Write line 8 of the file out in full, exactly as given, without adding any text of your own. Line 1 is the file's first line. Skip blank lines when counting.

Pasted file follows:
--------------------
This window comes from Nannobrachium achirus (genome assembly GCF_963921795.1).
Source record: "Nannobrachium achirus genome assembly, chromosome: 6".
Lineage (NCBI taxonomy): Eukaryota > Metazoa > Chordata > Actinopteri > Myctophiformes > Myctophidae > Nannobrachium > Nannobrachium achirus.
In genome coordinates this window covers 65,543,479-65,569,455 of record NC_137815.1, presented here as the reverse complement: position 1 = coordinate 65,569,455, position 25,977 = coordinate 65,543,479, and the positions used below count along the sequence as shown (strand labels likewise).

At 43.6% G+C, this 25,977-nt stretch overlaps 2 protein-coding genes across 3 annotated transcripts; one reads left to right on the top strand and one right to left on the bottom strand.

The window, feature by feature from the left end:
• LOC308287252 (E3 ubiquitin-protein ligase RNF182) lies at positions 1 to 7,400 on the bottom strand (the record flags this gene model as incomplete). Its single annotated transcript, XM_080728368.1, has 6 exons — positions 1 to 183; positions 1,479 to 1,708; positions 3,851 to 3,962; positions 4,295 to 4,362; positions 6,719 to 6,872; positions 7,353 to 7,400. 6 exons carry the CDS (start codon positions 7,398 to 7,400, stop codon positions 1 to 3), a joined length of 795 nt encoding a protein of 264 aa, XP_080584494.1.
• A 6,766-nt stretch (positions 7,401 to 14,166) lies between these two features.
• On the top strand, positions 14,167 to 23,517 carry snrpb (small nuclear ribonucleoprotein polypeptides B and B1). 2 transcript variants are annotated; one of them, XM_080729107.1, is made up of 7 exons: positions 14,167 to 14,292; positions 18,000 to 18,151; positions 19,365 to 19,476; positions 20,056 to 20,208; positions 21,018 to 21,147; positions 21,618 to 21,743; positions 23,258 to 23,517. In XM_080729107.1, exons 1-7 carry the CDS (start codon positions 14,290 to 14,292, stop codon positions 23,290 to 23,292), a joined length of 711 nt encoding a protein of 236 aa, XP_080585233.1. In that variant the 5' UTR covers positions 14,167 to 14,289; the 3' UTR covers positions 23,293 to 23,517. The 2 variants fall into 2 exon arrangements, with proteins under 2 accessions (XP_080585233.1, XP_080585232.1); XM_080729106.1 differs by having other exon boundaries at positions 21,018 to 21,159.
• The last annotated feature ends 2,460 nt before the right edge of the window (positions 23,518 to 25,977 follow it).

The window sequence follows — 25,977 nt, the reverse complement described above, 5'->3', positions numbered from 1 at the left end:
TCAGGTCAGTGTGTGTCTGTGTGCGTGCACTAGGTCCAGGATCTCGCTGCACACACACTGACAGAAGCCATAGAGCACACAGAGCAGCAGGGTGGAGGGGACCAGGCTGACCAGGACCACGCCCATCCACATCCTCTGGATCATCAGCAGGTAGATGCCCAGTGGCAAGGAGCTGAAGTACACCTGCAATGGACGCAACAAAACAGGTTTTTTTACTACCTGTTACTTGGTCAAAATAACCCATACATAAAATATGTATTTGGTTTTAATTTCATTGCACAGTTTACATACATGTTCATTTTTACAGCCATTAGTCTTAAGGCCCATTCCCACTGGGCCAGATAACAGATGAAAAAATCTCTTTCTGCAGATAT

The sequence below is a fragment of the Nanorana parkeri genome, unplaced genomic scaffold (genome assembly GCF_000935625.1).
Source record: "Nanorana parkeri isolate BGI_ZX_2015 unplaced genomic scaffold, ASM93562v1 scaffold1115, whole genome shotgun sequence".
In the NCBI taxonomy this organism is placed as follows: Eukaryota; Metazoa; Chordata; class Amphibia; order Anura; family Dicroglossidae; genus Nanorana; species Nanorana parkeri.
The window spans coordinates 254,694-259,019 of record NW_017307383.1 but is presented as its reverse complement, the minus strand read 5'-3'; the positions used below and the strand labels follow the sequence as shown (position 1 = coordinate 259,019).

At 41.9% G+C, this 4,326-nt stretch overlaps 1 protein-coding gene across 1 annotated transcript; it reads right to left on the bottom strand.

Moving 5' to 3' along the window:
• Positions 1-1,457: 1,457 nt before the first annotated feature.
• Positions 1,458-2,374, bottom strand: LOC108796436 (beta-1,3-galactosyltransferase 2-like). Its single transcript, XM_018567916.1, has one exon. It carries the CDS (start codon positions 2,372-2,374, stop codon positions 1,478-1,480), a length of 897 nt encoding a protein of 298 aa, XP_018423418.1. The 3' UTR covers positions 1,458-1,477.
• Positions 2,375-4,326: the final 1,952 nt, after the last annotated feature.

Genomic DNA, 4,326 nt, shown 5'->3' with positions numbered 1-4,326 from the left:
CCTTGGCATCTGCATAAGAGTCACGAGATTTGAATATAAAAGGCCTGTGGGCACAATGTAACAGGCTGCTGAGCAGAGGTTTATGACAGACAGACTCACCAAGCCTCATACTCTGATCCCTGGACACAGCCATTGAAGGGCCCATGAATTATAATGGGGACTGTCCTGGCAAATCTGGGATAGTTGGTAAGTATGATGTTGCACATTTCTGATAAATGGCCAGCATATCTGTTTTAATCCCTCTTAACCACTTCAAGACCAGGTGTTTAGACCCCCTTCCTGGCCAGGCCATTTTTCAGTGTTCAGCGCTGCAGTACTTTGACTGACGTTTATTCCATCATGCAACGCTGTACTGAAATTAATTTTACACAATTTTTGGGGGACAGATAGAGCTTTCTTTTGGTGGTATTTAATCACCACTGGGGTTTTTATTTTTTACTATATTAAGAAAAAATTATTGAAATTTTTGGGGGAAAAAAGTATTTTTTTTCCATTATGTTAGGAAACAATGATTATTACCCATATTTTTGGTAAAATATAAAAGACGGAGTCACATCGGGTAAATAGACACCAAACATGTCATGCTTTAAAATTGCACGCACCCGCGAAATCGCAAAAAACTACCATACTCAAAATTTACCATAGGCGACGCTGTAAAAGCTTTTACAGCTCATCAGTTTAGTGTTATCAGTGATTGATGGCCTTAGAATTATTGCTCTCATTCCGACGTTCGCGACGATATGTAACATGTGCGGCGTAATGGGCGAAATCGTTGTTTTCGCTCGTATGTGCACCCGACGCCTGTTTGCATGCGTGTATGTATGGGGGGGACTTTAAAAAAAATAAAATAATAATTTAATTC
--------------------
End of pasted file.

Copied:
• A 6,766-nt stretch (positions 7,401 to 14,166) lies between these two features.